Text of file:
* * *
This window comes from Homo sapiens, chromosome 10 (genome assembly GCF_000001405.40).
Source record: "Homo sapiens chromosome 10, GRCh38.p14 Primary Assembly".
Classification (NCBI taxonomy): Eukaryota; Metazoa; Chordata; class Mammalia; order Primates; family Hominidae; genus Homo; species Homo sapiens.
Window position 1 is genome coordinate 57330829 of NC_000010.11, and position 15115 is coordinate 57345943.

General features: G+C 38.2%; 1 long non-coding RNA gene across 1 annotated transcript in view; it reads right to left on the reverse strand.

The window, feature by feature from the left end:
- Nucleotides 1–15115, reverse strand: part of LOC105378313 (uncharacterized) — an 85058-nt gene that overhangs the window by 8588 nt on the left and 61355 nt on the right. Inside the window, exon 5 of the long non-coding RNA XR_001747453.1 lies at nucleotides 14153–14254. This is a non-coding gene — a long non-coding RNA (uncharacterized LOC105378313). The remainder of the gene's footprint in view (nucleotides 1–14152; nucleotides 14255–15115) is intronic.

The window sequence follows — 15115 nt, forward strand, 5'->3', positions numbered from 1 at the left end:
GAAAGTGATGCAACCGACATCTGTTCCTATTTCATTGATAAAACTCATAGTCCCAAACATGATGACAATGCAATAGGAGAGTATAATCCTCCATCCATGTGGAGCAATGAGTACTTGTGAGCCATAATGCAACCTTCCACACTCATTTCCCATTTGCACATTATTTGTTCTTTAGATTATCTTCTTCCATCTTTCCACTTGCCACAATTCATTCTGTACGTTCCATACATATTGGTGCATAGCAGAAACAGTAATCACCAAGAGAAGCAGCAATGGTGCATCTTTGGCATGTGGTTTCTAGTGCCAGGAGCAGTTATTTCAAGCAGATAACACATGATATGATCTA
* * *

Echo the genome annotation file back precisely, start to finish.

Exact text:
This window comes from Homo sapiens, chromosome 10 (genome assembly GCF_000001405.40).
Source record: "Homo sapiens chromosome 10, GRCh38.p14 Primary Assembly".
Classification (NCBI taxonomy): Eukaryota; Metazoa; Chordata; class Mammalia; order Primates; family Hominidae; genus Homo; species Homo sapiens.
Window position 1 is genome coordinate 57330829 of NC_000010.11, and position 15115 is coordinate 57345943.

General features: G+C 38.2%; 1 long non-coding RNA gene across 1 annotated transcript in view; it reads right to left on the reverse strand.

The window, feature by feature from the left end:
- Nucleotides 1–15115, reverse strand: part of LOC105378313 (uncharacterized) — an 85058-nt gene that overhangs the window by 8588 nt on the left and 61355 nt on the right. Inside the window, exon 5 of the long non-coding RNA XR_001747453.1 lies at nucleotides 14153–14254. This is a non-coding gene — a long non-coding RNA (uncharacterized LOC105378313). The remainder of the gene's footprint in view (nucleotides 1–14152; nucleotides 14255–15115) is intronic.

The window sequence follows — 15115 nt, forward strand, 5'->3', positions numbered from 1 at the left end:
GAAAGTGATGCAACCGACATCTGTTCCTATTTCATTGATAAAACTCATAGTCCCAAACATGATGACAATGCAATAGGAGAGTATAATCCTCCATCCATGTGGAGCAATGAGTACTTGTGAGCCATAATGCAACCTTCCACACTCATTTCCCATTTGCACATTATTTGTTCTTTAGATTATCTTCTTCCATCTTTCCACTTGCCACAATTCATTCTGTACGTTCCATACATATTGGTGCATAGCAGAAACAGTAATCACCAAGAGAAGCAGCAATGGTGCATCTTTGGCATGTGGTTTCTAGTGCCAGGAGCAGTTATTTCAAGCAGATAACACATGATATGATCTA